Soyinka brings a lifetime of study and experience to bear on his writing, combining the skills of a poet and playwright with the astute political observations of a seasoned activist. An important and timely volume, The Open Sore of a Continent will be required reading for anyone who cares about Africa, human rights, and the future of the global village.
"Soyinka, brilliant as always, clearly and succinctly introduces the reader to the political situation of his native Nigeria....An important book and absolutely essential in understanding the crisis that faces not just Nigeria, but Africa as a whole."--Emerge
"Crammed with vivid observations that will add life to moribund, academic debates over national identity....By the last page of Mr. Soyinka's book, I felt myself both enriched and exhausted."--Robert D. Kaplan, The New York Times Book Review
"Soyinka's political writings have always combined polemical force with expository grace, and his stinging characterization of Nigeria as a failed state is no exception."--Foreign Affairs
"His words command attention and respect....In clear prose, it sketches the vicissitudes of Nigeria intermixed with global topics."--Choice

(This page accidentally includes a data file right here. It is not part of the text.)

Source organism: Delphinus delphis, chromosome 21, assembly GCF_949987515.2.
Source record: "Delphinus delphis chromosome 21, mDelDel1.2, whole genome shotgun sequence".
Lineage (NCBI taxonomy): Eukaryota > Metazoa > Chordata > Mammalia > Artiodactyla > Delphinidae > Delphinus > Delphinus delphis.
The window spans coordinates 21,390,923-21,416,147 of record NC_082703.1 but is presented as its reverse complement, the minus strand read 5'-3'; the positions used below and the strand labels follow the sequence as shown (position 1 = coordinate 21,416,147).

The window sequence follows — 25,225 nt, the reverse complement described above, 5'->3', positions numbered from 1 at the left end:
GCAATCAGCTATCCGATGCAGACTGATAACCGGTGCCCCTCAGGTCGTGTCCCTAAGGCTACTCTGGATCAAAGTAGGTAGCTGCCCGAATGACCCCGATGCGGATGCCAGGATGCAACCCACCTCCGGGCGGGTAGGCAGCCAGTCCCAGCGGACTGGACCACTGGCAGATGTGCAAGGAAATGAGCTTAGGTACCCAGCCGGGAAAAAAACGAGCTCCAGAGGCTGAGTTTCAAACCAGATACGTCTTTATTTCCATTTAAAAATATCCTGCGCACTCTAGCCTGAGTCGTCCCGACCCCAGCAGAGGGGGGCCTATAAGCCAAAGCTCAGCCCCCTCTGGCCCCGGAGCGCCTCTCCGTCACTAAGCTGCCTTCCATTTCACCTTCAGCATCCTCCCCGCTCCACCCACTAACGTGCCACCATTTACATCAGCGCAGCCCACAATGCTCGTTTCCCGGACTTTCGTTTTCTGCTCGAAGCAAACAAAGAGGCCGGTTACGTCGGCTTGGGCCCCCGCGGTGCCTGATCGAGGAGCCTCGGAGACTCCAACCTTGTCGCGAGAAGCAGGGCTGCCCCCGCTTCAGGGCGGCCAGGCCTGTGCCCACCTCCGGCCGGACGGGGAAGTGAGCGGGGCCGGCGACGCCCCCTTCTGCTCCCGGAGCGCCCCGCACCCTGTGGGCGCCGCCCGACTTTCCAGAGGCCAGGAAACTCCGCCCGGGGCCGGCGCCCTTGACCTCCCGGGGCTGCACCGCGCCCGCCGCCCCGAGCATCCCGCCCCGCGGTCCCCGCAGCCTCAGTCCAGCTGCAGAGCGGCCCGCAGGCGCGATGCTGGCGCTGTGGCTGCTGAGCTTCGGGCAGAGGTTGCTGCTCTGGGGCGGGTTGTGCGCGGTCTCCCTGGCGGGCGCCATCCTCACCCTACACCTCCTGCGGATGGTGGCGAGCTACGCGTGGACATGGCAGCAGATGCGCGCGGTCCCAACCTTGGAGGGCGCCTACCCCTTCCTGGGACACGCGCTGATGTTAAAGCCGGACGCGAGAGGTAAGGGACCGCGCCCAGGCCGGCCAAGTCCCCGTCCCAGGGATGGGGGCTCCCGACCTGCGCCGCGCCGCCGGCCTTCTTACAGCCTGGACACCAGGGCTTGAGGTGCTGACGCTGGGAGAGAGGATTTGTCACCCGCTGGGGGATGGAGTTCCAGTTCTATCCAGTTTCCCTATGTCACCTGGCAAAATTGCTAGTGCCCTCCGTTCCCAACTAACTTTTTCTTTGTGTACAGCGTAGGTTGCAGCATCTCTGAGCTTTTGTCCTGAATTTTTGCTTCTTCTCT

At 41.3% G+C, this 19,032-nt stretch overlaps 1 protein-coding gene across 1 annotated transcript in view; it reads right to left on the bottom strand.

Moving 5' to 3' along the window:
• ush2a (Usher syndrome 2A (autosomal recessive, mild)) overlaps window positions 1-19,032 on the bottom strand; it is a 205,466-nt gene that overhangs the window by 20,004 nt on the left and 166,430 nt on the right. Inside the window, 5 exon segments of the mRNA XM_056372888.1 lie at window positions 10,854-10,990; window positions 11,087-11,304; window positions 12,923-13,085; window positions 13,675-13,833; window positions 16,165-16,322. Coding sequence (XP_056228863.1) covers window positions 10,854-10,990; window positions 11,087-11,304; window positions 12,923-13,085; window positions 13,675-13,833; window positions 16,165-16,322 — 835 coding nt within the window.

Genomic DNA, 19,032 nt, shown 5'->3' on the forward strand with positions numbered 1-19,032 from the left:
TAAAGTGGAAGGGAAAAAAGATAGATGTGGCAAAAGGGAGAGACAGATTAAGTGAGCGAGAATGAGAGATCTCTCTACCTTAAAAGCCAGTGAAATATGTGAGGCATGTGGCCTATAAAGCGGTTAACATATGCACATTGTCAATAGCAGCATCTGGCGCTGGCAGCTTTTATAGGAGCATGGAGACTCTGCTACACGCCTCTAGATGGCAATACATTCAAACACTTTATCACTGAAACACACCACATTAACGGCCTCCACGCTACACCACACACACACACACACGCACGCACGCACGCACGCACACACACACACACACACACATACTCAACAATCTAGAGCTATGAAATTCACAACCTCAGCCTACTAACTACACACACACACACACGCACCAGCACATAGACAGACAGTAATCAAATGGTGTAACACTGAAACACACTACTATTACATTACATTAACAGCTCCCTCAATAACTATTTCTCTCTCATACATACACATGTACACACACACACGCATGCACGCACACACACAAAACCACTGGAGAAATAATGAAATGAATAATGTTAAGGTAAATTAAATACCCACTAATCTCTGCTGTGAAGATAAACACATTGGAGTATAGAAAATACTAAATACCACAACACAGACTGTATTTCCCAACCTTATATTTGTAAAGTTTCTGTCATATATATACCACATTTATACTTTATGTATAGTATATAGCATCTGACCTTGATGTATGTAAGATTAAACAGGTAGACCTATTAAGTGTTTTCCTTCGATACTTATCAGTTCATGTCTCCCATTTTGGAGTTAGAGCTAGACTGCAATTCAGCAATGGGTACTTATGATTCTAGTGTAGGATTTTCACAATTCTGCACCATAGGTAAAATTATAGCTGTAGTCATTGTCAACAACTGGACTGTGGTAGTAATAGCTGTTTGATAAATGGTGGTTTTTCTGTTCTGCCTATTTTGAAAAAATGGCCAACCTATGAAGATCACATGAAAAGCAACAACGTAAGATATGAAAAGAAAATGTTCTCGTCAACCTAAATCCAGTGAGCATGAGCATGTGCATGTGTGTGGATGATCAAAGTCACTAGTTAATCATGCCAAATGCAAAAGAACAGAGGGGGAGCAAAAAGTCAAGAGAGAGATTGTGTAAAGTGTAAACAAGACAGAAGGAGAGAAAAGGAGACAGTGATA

"Provides valuable, in-depth, as well as introductory, information on Nigeria.... The Open Sore of a Continent is a timely addition to world affairs and the state of nations. Failure to heed Soyinka's words and insight could prove costly to a world that has seen too many Bosnias, Chiles, and Somalias."--Copley News Service
"Tak[es] full measure of the predicament of African's most populous country.... For the reader, what is perhaps most interesting is Mr. Soyinka's colorful account of how Nigeria, the world's seventh largest oil producer, and a nation that less than a generation ago seemed on the verge of industrialization, fell back into the ranks of the world's least developed countries and has become a near-pariah state."--Howard W. French, The New York Times
"Soyinka, brilliant as always, clearly and succinctly introduces the reader to the political situation of his native Nigeria by providing a historical context that puts the events of the past 17 years into perspective.... The Open Sore of a Continent is an important book and absolutely essential in understanding the crisis that faces not just Nigeria, but Africa as a whole."--Emerge
"The 1986 Nobel laureate uses his country's reversion to dictatorship to examine the very concept of nationhood, in which he still sees possibilities."--The New York Times Book Review (And Bear in Mind)
"The Open Sore of a Continent is crammed with vivid observations that will add life to moribund, academic debates over national identity. Its narrative is applicable not only to postcolonial Nigeria but to the former Yugoslavia and the former Soviet Union as well, places where institutional and economic decline sharpened ethnic divisions and cracked the facades of imposed national identity. By the last page of Mr. Soyinka's book, I felt myself both